Living with diabetes can be challenging, but it doesn't mean your life can't be full. With your doctor, identify your treatment goals. Then make a plan for a healthy diet and exercise regimen to help manage your glucose levels while you continue to take part in work, family gatherings, hobbies-all the activities that enrich your life day after day.
A healthy diet is one of the best tools for managing diabetes. A regular schedule of meals or snacks that includes the right nutrients, in the right amounts, will help keep glucose levels, blood pressure, cholesterol levels, and weight under control. But consistently eating well can be a challenge. And no single diet is right for everyone. That is why it is important to identify individual needs and preferences and plan accordingly. These tips can help:
- Make a plan – With your doctor or dietitian, create personal guidelines for your daily diet, including amounts and kinds of foods, frequency and times to eat, and whether weight maintenance or weight loss is one of your objectives. Be sure to consider medications, including insulin, and exercise when you make your plan
- Eat a balanced diet – Choose from all of the food groups, including vegetables, fruits, lean meat, fish and poultry, beans, low – fat dairy products, and whole grains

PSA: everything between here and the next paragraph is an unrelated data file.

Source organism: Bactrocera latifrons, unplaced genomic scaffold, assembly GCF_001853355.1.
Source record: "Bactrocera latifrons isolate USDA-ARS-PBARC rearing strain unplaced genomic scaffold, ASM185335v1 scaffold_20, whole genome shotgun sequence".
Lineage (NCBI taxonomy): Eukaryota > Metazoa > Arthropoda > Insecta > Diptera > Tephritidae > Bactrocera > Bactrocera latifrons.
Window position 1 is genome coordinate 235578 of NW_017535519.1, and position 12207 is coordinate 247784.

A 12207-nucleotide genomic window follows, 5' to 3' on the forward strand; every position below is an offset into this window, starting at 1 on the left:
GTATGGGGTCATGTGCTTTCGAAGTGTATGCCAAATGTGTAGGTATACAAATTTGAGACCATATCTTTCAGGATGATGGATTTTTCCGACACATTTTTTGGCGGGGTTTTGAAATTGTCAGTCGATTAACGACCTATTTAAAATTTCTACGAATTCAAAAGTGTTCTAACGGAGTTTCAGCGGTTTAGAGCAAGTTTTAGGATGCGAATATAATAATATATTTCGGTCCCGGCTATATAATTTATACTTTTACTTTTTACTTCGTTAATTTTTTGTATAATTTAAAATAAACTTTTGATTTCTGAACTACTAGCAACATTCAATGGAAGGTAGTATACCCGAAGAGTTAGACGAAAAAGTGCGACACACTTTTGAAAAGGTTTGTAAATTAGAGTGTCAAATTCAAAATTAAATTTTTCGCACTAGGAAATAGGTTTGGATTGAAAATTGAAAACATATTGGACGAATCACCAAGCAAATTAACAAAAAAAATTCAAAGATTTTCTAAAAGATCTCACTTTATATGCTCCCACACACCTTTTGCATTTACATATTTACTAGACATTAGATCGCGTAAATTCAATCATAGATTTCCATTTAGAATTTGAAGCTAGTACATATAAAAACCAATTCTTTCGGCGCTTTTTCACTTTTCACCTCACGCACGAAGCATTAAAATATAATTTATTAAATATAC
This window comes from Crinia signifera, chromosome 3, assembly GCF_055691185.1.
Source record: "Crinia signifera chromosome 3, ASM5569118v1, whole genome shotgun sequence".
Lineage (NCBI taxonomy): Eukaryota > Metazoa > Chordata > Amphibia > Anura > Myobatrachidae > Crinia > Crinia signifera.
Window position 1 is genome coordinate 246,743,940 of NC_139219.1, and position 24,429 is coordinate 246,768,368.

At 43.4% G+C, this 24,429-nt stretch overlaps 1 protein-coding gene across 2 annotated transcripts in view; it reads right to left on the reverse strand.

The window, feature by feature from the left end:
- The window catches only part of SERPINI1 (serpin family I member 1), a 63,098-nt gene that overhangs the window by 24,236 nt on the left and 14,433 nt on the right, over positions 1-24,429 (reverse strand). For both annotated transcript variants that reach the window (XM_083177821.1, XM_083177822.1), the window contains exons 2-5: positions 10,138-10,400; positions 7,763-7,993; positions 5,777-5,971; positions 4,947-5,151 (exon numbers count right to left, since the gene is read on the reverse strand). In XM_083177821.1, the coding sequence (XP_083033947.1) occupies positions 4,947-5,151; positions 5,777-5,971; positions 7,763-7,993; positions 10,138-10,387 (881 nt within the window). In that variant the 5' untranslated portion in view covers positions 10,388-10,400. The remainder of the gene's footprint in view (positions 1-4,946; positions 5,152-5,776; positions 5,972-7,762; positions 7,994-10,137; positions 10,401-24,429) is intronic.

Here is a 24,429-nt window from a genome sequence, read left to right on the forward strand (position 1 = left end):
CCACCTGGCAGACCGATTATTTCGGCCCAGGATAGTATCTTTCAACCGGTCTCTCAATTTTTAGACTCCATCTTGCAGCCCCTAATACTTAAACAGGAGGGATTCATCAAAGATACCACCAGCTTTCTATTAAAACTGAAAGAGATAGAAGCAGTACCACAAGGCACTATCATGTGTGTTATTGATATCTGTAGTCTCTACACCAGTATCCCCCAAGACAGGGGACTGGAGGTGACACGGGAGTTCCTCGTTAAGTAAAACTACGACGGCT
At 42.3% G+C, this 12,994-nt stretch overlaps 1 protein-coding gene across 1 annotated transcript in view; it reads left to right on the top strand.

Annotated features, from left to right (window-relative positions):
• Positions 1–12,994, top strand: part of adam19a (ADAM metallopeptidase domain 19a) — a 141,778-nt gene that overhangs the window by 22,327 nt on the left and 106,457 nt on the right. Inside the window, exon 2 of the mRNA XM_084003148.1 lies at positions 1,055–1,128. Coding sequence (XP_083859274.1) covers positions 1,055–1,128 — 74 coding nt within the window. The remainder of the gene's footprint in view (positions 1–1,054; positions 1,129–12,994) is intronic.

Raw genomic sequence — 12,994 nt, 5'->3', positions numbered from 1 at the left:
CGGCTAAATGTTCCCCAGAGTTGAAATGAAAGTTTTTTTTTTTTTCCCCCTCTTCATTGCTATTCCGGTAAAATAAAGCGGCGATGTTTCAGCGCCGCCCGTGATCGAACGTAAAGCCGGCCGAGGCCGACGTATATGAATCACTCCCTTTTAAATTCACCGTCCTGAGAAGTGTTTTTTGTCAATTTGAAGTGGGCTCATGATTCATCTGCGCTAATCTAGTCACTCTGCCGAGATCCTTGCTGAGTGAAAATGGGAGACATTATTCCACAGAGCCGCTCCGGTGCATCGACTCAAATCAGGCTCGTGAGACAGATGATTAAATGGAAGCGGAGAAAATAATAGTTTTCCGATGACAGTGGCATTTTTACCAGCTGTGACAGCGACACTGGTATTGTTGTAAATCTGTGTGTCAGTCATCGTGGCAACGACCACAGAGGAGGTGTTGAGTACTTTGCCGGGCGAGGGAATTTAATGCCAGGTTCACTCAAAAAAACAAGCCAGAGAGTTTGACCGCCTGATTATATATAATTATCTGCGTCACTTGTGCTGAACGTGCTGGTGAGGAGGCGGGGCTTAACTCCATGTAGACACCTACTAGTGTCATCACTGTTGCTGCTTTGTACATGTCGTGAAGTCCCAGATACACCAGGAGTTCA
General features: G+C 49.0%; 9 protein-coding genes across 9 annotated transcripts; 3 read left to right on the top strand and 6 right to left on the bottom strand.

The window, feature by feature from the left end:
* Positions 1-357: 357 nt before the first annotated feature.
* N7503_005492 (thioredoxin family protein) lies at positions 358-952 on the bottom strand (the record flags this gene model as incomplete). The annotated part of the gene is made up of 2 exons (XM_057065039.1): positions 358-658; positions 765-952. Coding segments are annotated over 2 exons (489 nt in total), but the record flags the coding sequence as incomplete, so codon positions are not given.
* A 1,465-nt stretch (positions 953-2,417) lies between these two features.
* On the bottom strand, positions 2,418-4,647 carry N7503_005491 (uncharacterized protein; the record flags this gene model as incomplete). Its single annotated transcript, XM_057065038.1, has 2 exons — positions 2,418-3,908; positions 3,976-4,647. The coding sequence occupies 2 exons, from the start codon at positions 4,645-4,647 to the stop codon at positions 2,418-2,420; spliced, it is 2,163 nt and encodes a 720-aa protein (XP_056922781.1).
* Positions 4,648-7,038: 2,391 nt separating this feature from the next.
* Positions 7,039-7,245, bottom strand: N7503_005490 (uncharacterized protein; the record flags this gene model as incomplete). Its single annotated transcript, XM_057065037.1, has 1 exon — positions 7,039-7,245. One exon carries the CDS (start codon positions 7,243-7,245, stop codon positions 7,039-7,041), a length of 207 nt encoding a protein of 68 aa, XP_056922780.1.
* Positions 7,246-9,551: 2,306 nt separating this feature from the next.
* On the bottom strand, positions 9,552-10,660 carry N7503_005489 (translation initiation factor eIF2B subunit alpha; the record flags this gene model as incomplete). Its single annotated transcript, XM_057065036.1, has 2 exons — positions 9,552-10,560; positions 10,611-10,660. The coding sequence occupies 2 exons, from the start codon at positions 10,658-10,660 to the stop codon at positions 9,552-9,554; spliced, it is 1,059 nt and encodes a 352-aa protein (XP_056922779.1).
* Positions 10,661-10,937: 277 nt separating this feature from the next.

- Check portion size – If you are trying to lose weight, cut back on the portion size to help reduce calorie intake
- Increase meal/snack frequency – Spread your calorie intake throughout the day with small, more frequent meals and snacks to help keep glucose levels steady
- Choose low – glycemic index carbohydrates – The glycemic index (GI) is a value assigned to foods based on their effects on post – meal blood glucose levels. For example, foods with a low GI, such as lentils, prunes, or apples, will be digested and absorbed more slowly than white rice, baked potatoes, or other high GI foods. Foods high in mono unsaturated fatty acids (MUFA), such as nuts, cashews, avocados, olive oil and canola oil, also have a low GI. Diets high in MUFA may have beneficial effects on blood lipid levels compared to a high carbohydrate diet
- Monitor your diet regularly – Keep a diary to track the kinds and amounts of food you eat, along with your glucose levels and weight – see how the foods in your diet influence glycemic control and weight management
- Consider including a meal replacement in your diet – Convenient, balanced nutrition can help you stick with your meal plan and help keep your glucose levels under control